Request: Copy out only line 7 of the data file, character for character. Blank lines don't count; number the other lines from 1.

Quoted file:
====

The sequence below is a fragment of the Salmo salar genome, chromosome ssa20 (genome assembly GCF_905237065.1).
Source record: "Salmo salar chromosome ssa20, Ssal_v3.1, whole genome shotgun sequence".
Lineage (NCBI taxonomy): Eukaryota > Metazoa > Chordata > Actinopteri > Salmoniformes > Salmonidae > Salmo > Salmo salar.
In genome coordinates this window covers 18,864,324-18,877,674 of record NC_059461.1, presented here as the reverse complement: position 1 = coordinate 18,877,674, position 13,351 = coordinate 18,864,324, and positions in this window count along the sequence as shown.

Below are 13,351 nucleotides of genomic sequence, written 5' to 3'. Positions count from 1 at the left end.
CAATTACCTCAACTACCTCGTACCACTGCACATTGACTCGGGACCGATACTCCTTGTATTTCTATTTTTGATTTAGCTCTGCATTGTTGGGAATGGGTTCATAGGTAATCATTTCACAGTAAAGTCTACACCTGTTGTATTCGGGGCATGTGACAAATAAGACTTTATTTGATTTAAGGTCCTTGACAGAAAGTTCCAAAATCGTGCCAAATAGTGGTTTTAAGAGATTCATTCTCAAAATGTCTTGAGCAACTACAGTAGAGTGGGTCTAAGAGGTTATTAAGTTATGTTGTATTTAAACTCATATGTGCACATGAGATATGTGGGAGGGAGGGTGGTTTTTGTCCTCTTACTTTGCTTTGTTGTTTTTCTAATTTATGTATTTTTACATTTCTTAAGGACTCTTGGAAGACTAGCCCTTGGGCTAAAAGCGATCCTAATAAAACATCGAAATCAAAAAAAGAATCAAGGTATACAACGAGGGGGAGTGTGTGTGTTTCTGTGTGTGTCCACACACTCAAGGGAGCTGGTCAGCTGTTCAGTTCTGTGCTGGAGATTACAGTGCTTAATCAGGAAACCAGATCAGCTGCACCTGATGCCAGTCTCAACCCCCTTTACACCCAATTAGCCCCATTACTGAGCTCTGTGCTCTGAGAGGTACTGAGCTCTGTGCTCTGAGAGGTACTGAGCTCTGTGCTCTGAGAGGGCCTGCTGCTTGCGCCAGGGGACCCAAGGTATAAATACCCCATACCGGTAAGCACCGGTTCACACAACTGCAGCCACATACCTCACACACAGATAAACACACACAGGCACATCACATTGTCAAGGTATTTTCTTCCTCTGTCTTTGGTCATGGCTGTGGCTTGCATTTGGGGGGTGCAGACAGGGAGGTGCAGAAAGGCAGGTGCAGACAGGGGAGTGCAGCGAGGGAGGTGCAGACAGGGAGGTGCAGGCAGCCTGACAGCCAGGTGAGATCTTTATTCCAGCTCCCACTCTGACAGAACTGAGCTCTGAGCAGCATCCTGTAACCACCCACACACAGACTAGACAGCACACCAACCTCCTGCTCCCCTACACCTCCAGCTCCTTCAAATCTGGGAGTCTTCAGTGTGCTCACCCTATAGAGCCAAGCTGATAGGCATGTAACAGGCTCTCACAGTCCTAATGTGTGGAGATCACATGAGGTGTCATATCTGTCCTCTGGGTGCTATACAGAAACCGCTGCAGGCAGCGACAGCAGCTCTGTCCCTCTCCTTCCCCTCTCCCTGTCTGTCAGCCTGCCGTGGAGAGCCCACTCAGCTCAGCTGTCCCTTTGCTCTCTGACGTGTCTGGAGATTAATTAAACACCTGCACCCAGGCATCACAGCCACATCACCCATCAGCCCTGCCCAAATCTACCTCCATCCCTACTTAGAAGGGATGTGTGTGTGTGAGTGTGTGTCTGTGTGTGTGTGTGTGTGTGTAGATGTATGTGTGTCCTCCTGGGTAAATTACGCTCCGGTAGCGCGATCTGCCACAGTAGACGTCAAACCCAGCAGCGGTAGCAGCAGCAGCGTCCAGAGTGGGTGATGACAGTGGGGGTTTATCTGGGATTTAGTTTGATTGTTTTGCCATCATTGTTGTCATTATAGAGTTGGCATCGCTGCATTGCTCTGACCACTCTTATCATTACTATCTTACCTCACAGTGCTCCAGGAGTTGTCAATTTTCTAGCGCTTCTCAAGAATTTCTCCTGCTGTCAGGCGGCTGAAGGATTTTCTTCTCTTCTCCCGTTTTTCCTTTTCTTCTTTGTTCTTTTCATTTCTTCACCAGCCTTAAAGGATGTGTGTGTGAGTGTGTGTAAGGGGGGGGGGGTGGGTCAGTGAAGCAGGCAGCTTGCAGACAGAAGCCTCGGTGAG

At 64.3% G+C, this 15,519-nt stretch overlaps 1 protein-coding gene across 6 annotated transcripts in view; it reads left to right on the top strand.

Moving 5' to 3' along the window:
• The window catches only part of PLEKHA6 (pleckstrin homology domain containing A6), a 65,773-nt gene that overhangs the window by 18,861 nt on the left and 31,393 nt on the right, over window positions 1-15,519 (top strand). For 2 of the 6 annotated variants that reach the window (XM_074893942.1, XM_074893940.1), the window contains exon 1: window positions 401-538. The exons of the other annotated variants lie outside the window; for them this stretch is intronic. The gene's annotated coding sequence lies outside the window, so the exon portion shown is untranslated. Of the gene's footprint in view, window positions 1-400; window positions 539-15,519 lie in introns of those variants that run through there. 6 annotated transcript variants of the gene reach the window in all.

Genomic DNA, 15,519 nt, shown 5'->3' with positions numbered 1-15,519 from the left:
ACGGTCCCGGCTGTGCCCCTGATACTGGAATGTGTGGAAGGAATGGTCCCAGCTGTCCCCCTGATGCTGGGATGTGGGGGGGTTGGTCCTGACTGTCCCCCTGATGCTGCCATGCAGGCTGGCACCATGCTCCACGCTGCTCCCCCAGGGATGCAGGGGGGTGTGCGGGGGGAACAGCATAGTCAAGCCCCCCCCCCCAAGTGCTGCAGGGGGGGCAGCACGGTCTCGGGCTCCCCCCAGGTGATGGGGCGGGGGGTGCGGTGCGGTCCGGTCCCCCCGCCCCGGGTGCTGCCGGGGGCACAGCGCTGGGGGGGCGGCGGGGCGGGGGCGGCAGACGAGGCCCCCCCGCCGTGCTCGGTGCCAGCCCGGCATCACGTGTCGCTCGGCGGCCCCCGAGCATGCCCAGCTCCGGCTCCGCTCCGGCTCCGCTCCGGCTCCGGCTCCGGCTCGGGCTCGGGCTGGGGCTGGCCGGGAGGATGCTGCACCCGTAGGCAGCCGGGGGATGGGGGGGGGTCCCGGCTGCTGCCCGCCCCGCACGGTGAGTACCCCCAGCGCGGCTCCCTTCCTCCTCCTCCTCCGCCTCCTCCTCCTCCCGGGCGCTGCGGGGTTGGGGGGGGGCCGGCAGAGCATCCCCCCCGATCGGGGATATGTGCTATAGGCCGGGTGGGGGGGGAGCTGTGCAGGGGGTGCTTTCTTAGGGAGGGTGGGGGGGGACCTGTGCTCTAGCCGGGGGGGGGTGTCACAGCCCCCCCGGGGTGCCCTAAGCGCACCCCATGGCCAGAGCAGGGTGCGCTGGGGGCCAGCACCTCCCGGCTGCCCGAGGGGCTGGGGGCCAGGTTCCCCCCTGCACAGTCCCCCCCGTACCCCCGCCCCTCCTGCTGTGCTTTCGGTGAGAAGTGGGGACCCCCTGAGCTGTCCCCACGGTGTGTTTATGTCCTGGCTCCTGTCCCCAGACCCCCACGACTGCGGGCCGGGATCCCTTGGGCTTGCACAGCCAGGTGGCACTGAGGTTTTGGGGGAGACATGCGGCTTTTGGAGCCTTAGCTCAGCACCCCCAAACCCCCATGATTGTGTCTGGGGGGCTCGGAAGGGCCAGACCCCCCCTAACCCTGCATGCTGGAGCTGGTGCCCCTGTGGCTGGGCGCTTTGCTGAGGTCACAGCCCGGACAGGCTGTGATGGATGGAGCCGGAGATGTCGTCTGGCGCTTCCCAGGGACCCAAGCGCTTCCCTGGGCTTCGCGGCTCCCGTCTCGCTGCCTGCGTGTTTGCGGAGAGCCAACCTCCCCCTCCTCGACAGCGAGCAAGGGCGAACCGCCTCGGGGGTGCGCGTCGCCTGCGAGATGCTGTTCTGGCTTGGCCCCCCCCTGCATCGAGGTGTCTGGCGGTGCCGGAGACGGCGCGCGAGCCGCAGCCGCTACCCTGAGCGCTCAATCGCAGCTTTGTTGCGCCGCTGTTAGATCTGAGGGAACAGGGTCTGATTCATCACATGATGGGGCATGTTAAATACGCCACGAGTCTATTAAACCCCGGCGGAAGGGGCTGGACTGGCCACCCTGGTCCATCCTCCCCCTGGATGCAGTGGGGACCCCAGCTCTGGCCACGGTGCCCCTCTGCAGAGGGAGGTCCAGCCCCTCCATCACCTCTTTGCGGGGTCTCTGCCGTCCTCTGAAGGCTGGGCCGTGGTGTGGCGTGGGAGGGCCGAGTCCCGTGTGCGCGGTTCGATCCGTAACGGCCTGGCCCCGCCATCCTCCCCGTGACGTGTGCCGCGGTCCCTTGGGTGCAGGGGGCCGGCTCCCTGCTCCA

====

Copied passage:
At 64.3% G+C, this 15,519-nt stretch overlaps 1 protein-coding gene across 6 annotated transcripts in view; it reads left to right on the top strand.